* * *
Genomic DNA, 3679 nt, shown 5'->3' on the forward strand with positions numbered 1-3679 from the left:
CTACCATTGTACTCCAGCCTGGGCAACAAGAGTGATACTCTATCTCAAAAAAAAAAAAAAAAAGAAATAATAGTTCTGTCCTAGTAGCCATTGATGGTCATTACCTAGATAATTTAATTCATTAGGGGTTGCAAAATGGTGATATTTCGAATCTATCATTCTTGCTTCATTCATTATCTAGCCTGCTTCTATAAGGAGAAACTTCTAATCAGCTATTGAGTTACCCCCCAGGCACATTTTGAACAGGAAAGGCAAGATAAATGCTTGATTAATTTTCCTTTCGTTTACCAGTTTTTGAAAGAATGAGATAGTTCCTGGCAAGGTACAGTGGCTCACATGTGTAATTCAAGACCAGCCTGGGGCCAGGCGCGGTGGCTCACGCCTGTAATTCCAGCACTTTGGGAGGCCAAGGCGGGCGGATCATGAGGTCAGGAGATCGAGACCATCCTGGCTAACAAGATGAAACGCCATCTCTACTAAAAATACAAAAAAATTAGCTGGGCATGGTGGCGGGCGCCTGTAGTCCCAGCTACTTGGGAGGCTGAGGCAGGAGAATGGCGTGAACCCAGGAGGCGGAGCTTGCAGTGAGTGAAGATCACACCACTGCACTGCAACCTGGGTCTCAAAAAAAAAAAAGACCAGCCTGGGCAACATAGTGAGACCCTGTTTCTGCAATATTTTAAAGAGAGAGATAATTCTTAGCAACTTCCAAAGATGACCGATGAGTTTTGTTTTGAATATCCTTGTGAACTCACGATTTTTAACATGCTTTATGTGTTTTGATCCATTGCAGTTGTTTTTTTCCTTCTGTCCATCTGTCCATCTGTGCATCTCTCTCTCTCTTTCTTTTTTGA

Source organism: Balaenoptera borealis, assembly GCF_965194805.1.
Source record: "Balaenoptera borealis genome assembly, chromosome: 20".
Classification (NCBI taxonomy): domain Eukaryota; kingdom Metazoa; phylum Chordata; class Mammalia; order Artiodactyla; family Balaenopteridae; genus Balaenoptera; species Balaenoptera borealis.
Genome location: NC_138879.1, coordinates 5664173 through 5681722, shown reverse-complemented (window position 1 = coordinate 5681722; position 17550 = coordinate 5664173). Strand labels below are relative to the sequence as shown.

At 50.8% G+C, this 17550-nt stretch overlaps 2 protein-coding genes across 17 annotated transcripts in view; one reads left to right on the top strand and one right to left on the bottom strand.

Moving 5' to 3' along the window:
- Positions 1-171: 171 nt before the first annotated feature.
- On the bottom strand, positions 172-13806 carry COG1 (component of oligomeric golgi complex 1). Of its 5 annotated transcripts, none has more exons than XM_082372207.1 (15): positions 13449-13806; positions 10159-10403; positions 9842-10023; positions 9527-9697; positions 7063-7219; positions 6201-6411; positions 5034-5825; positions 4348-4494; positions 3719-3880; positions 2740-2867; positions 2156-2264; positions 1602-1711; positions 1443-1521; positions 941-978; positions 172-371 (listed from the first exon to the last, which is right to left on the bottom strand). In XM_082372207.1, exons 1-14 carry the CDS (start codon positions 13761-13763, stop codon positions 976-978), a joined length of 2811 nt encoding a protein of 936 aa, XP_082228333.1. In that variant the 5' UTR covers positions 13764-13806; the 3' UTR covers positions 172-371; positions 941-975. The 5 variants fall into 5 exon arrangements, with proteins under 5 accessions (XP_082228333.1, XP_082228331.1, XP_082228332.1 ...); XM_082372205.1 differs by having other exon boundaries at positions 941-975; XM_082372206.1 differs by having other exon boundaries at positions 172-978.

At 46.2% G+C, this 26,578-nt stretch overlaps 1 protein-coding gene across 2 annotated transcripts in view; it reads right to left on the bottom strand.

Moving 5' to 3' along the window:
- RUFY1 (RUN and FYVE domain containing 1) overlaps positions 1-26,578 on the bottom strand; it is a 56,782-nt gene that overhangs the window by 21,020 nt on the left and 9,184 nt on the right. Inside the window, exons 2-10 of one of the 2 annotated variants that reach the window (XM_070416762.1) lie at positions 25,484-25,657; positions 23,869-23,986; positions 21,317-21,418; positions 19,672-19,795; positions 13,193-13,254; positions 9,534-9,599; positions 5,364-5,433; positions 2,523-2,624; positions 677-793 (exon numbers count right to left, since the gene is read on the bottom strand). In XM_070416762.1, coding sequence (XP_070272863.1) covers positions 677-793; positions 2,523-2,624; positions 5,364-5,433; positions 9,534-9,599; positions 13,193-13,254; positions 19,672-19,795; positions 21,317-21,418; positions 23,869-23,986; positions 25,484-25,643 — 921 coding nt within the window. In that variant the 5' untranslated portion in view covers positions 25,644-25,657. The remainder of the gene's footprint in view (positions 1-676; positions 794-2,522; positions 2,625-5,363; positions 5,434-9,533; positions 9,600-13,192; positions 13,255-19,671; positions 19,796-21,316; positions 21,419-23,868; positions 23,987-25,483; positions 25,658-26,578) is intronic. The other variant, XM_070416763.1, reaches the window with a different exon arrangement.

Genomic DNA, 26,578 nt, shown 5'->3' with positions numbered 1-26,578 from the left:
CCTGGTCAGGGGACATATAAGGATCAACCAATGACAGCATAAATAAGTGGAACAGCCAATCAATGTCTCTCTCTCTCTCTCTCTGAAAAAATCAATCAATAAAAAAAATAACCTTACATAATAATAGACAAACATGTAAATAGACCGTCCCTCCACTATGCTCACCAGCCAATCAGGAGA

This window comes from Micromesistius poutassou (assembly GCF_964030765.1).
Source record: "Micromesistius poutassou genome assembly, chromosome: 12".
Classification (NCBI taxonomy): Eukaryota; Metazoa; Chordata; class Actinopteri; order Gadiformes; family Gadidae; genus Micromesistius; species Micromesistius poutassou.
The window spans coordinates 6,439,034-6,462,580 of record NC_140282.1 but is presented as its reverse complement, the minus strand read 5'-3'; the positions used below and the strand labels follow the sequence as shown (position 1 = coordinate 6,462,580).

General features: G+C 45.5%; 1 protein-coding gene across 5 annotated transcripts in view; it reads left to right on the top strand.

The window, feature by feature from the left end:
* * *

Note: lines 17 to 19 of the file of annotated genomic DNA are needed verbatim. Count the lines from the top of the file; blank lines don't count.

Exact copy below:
Source record: "Micromesistius poutassou genome assembly, chromosome: 12".
Classification (NCBI taxonomy): Eukaryota; Metazoa; Chordata; class Actinopteri; order Gadiformes; family Gadidae; genus Micromesistius; species Micromesistius poutassou.
The window spans coordinates 6,439,034-6,462,580 of record NC_140282.1 but is presented as its reverse complement, the minus strand read 5'-3'; the positions used below and the strand labels follow the sequence as shown (position 1 = coordinate 6,462,580).